… before fear, [when] love was the only song you knew.” – Danny Dummitt
I’m Christy Caine. I’m Scott’s cousin. I’m the one in the pigtails and the patent leather shoes. He’s the one with those eyes.
As I thought about what I wanted to say today, I realized that Scott is one of the few people who understood some of the best parts of my childhood because we experienced them together.
If you know our family, you know that the grandchildren didn’t come all at once; they came in pairs. Each one has a matching cousin (except for Clark, who was on his own as the youngest). Scott is my match. And as the oldest grandchildren we grew up without other siblings or cousins for nearly ten years, experiencing every holiday, wedding, funeral, family reunion, and summers at our grandparent’s house together.
That’s what I wanted to talk about today: our childhood. Because I realized he is the only one who knew the grandparents that I knew at the age they were when we knew them, who let us do the things they let us do. He’s the one who taught me to build and climb and create and adventure. (And if you’ve never been in our grandparent’s house when the dining room was filled with string and popsicle sticks and glue and tape and construction paper–in true feats of engineering–it’s quite something.) He’s the one who lay on the floor with me on that plastic runner in their living room, watching Mr. Rogers, eating snowman-shaped ice cream on a stick. Who knew about all the times we played darts in the basement and got them stuck in the ceiling – and each other … who knew about Grandpa’s refrigerator in the garage full of beer and Fla-vo-ice pops, how it had a short and would shock you just a little when you opened it.
He’s the one I built forts with in the apple tree (and was with me the time I stepped on a nail and had to get a tetanus shot).
He’s the one I caught honeybees with in empty prescription pill bottles.
Who made tents out of sheets on the clothesline.
We swam. We fought. We swam some more.
On porch swings.
In closets full of mysterious stuff.
And among the tombstones of those who had gone on before.
We knew which aunts gave the best hugs (and who gave the sloppy kisses to avoid).
He’s the one who also knew the names of all of our grandparent’s dearest friends: The aunts and uncles who did not share our DNA.
He’s the one who remembered the cavalcade of automobiles my grandparents had based on the comfort and slickness of the back seat and how well you could slide across it from one door to the other. Who washed and polished the chrome on them with me–inside and out–to earn money for ice cream at the Igloo while listening to the Pointer Sisters on the radio sing “We are Family” as the hot August sun beat down on the same shiny vinyl seats, where little legs of 1970’s fashion-clad children would quickly jump up because of the intensity of the heat and eventually melt into and stick to them, slick with sweat… the electric windows that we weren’t supposed to play with…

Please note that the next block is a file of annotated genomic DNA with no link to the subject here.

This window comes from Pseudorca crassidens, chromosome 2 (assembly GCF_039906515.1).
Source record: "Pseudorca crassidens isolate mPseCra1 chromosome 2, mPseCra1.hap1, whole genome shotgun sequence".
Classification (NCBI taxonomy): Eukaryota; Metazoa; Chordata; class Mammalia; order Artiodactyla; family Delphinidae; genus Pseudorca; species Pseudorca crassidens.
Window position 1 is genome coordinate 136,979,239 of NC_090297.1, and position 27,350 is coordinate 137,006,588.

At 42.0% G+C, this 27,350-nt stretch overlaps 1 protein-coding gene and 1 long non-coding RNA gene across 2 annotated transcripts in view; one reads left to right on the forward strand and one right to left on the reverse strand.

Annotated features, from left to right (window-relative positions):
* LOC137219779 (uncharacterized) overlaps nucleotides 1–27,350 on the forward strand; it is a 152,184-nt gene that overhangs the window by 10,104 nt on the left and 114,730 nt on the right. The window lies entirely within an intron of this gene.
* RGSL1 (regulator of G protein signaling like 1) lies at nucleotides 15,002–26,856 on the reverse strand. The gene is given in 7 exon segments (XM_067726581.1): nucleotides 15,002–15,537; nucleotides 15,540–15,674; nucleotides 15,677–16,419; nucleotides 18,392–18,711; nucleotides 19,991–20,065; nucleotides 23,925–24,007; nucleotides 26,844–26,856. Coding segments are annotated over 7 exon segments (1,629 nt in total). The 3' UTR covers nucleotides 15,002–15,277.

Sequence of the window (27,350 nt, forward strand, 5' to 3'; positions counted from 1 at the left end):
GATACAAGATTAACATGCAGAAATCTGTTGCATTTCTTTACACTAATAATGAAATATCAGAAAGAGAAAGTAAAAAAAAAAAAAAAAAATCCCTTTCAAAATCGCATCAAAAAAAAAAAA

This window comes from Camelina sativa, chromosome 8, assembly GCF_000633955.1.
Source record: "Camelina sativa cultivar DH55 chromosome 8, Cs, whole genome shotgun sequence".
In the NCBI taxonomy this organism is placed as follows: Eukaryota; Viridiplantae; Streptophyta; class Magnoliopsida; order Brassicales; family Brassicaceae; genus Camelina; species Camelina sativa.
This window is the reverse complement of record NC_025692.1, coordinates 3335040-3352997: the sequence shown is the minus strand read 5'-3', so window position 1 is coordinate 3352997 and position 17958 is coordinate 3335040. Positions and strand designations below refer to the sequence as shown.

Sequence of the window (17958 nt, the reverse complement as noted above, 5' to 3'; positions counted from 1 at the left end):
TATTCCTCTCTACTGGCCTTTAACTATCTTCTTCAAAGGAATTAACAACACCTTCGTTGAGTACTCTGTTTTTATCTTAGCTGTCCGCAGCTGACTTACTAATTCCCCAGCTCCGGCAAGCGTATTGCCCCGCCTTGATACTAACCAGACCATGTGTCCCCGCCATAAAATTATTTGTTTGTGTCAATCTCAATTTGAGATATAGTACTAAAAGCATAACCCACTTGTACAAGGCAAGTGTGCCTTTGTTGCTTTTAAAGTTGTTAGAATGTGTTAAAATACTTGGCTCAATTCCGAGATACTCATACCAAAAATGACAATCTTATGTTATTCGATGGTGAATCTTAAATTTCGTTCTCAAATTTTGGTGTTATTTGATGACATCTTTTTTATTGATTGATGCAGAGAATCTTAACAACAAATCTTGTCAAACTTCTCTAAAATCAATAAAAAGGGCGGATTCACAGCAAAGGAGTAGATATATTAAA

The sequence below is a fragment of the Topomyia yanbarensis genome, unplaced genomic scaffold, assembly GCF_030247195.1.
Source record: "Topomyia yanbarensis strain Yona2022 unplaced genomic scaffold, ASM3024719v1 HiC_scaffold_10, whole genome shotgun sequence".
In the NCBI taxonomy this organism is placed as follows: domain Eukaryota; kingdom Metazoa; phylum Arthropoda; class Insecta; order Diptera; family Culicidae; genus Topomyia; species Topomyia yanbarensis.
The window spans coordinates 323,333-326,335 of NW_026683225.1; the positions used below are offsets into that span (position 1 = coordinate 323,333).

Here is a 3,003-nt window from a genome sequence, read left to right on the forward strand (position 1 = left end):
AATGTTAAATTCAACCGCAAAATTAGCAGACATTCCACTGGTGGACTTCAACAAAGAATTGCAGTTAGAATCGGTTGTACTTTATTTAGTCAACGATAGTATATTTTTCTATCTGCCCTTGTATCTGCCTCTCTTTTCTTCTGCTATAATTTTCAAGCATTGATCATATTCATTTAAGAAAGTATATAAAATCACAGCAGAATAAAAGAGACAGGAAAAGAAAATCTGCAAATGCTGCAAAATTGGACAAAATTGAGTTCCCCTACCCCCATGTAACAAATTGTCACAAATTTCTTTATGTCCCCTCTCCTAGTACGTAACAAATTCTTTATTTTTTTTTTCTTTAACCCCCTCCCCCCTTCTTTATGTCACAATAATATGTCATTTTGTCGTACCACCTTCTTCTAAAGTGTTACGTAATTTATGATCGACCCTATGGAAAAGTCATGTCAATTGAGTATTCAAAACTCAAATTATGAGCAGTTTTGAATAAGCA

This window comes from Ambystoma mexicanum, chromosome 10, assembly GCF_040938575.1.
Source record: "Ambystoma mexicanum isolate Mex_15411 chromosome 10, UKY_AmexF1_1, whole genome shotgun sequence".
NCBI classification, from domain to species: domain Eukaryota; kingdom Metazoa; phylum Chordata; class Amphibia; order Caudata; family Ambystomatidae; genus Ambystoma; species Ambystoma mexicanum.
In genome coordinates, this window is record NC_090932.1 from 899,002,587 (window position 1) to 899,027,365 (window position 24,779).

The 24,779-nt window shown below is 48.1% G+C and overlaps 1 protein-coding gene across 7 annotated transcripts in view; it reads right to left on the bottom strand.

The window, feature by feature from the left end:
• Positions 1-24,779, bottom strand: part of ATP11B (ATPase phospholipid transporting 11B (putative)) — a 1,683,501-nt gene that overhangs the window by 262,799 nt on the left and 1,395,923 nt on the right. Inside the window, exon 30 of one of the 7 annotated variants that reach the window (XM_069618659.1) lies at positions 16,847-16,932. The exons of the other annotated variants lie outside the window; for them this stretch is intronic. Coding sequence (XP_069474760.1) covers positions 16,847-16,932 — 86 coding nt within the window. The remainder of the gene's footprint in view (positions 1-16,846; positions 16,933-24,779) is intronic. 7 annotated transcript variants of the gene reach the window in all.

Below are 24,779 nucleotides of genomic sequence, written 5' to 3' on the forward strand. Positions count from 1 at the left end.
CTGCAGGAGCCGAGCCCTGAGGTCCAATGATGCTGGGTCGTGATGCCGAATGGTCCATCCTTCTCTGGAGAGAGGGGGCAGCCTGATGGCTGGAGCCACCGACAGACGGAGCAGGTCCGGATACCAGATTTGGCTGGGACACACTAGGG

He’s the one who knew of our trips to feed the ducks at the pond, and to Pizza Hut, and the library… the smell of books. And the only one who knows about the day we nearly died laughing at the laundromat at the sight of our grandmother’s foundation garment caught hanging in the window of the dryer.
He’s the one I cried with in the movie theater when Bambi’s mother died.
The one I dressed up with in old-timey clothes for pictures in Old Towne.
He was with me when we were the first customers at a newly opened Taco Bell somewhere in this city.
And the one who introduced me to
He knows what it was like laying in bed with Grandma as she read to us at night…
to order Sprite on the rocks at family weddings…
and to get to fall asleep dirty and exhausted, sun-kissed in our swim clothes to the hum of a box fan in the hallway as the sheers from the window rose and fell over our small but growing bodies all night long in Aunt Effie’s bed.
He knows the sound and rhythm of Grandpa’s snoring … in his recliner… with the Rockford Files on in the background.
He knows what it was like to be a kid… in summer… at Grandma’s house.
But mostly we loved. So much more like a brother… to me.
So, this is how I will remember…
Summer. The smell of dinner and the sound of Grandma singing in the kitchen. Grandpa–sweaty–wearing a white undershirt, carrying a work rag, wiping something clean, while he is covered in engine grease. Scott and I are running around the house on Westwood Avenue, sandwiched between the lumber yard and Norbert’s house–as if in slow motion–jumping off the end of the porch to see how far past the flower bed we can clear…
RIP “Little Chipper” 1970 – 2014
Copyright 2014 © Christina Caine. All rights reserved.